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As we wonder about the mechanism that has lead to vaccine-induced magnetism, this study and article are of interest.

Do PEGulated iron oxide nanoparticles ring a bell?

Does the guiding of these particles into place using magnets, or Electro-Magnetic Fields feel like deja-vu?

The PEG (polyethyleneglycol) component, is a lipid used to disguise a nanoparticle from the protective human biosphere, within a Trojan-horse-like liposomal coating. .

The magnetic field that can then draw the substance (iron oxide will respond to magnetic fields) to the target area.

PEG however is known to cause varying degrees of allergic reactions.

And of course, in a modern world where we are have polluted our environment with invisible EMFs, particles will also be attracted by competing EMF fields, for instance, those emitted by a mobile or a laptop.

Anyone that has used an EMF reader to test a laptop, will the frequencies generated are highest in the area of the groin - which ironically will probably enforce the effect these researchers are after - drawing the PEGlated nanoparticles to that area.

But what happens if someone places a mobile by their head?

Or, lies down and places their mobile on their chest as they talk via loudspeaker, as many of us do?

Will these actions pull the PEGlated nanoparticles towards our heads, or our hearts?

QUOTE: "... For men looking to avoid getting their partner pregnant, there are basically two options — condoms or a vasectomy. Now, scientists are experimenting with an unlikely third option, magnets. A team in China has developed a long-lasting and biodegradable male contraceptive that uses injections of nanoparticles and magnetic fields to keep men from reproducing.

Their study tested this concept on male mice, examining the effectiveness of two different kinds of nanomaterials entering the body. The process involves heating the nanoparticles after magnets help to guide these tiny particles down into the testes. Once there, they act as a contraceptive as the heat shrinks the testes and inhibits spermatogenesis.

Heat is no good for sperm

It’s no secret that high temperatures are not good for the health of a man’s sperm. Even a guy’s clothing — such as tight-fitting pants or underwear — can decrease their sperm count. With that in mind, previous studies have looked at using heated nanomaterials injected right into the testes as a form of birth control. Unfortunately, scientists have found that the injections are too painful, the heating damages the skin, and some of the nanoparticles tried out are not biodegradable.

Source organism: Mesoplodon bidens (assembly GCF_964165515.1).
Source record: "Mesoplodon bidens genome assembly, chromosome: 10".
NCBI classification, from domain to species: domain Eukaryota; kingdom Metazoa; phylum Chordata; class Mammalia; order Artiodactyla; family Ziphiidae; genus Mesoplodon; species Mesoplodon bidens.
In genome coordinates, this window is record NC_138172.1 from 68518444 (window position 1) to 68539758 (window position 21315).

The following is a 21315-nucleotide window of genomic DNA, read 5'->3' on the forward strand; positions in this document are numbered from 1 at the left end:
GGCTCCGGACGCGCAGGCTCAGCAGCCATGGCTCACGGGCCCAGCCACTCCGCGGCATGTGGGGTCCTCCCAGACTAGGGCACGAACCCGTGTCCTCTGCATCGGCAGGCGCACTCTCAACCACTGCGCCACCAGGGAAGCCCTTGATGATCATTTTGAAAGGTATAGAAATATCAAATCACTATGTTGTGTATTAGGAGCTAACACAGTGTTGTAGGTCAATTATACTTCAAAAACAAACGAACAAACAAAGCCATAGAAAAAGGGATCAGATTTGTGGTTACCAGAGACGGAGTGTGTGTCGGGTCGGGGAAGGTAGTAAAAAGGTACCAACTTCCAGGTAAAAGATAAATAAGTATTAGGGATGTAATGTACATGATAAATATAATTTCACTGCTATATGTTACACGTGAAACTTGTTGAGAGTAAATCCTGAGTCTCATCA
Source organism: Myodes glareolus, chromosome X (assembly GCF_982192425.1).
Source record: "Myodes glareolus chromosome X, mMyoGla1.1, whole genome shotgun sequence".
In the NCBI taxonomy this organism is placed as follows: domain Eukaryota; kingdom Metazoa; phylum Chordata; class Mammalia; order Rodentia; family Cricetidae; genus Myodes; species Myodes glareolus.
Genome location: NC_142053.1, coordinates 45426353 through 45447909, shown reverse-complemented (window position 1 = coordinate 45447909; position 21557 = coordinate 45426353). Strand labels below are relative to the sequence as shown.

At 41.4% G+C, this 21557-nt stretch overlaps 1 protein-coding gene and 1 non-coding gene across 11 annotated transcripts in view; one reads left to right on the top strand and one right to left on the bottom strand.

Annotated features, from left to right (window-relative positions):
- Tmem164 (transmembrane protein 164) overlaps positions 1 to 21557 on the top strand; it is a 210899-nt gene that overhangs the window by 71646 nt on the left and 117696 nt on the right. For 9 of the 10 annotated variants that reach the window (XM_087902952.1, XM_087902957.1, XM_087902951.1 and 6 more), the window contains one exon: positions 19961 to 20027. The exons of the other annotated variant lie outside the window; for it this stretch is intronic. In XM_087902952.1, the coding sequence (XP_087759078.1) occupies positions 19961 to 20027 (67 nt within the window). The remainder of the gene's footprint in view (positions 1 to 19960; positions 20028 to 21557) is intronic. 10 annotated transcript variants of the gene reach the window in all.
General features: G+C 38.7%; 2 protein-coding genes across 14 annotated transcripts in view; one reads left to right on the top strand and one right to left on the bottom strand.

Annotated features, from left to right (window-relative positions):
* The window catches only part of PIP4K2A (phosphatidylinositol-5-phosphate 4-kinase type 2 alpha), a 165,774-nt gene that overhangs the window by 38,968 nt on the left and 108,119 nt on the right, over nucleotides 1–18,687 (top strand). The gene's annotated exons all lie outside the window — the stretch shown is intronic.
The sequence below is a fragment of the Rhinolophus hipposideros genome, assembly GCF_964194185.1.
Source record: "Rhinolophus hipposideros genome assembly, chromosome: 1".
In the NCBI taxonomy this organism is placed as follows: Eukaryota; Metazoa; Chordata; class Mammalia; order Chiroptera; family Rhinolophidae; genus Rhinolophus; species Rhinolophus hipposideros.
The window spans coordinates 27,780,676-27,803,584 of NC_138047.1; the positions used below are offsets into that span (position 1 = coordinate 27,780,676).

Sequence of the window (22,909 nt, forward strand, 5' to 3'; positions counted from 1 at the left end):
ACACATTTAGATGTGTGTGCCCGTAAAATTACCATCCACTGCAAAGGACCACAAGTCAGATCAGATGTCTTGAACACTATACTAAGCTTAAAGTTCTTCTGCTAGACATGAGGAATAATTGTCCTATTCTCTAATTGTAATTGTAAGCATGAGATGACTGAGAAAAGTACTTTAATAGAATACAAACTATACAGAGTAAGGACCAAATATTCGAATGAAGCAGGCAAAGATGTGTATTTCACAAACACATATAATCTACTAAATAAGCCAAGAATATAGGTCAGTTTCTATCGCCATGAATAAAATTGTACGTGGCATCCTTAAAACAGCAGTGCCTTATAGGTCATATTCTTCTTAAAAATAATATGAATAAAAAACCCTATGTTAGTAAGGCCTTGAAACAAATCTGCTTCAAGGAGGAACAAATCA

Researchers Weihua Ding and Fei Sun led a team that’s taking on this approach from a completely new angle. The new contraceptive doesn’t involve a direct injection into the testes of males. Instead, after two days of injecting coated nanoparticles into the bloodstream of mice, scientists guided them into position using magnets. From there, they applied an alternating magnetic field to the area for 15 minutes.

Researchers used two types of iron oxide nanoparticles, one coated with polyethene glycol (PEG) and others coated with citric acid. Although the team could heat the PEG particles, they couldn’t effectively move them using magnets.

On the other hand, researchers successfully moved and heated citric acid-coated nanoparticles in the testes — forming a barrier to pregnancy for several days. Results show mice treated with this concept could not father any pups for seven days. Moreover, the shrinking of the testes gradually reversed after 30 to 60 days.

“The nanoparticles were non-toxic to cells and were gradually eliminated from the body, offering new possibilities for male contraception,” the researchers write in a media release.

Source is here

Abstract Mild testicular hyperthermia by the photothermal effect of gold nanorods could realize controllable male contraception. However, associated limitations, such as testicular administration and infrared laser inflicting severe pain, and the nondegradability of nanoparticles potentially causing toxicity, have restricted further clinical application. Inspired by the excellent physicochemical properties of iron oxide nanoparticles (IONPs), and the finding that testicular injection of PEG-coated IONPs with a diameter of 50 nm (PEG@Fe3O4-50) following an alternating magnetic field (AMF) could achieve controllable male contraception; here we propose a noninvasive, targeting approach for male contraception via intravenous administration. The magnetic properties and testes targeting of IONPs were proven to be greatly affected by their surface chemistry and particle size. After systemic administration, citric acid stabilized IONPs with size of 100 nm (CA@Fe3O4-100) were found to be the best ideal thermoagent for realizing the noninvasive contraception. This study offers new strategies for male contraception.

Source is here


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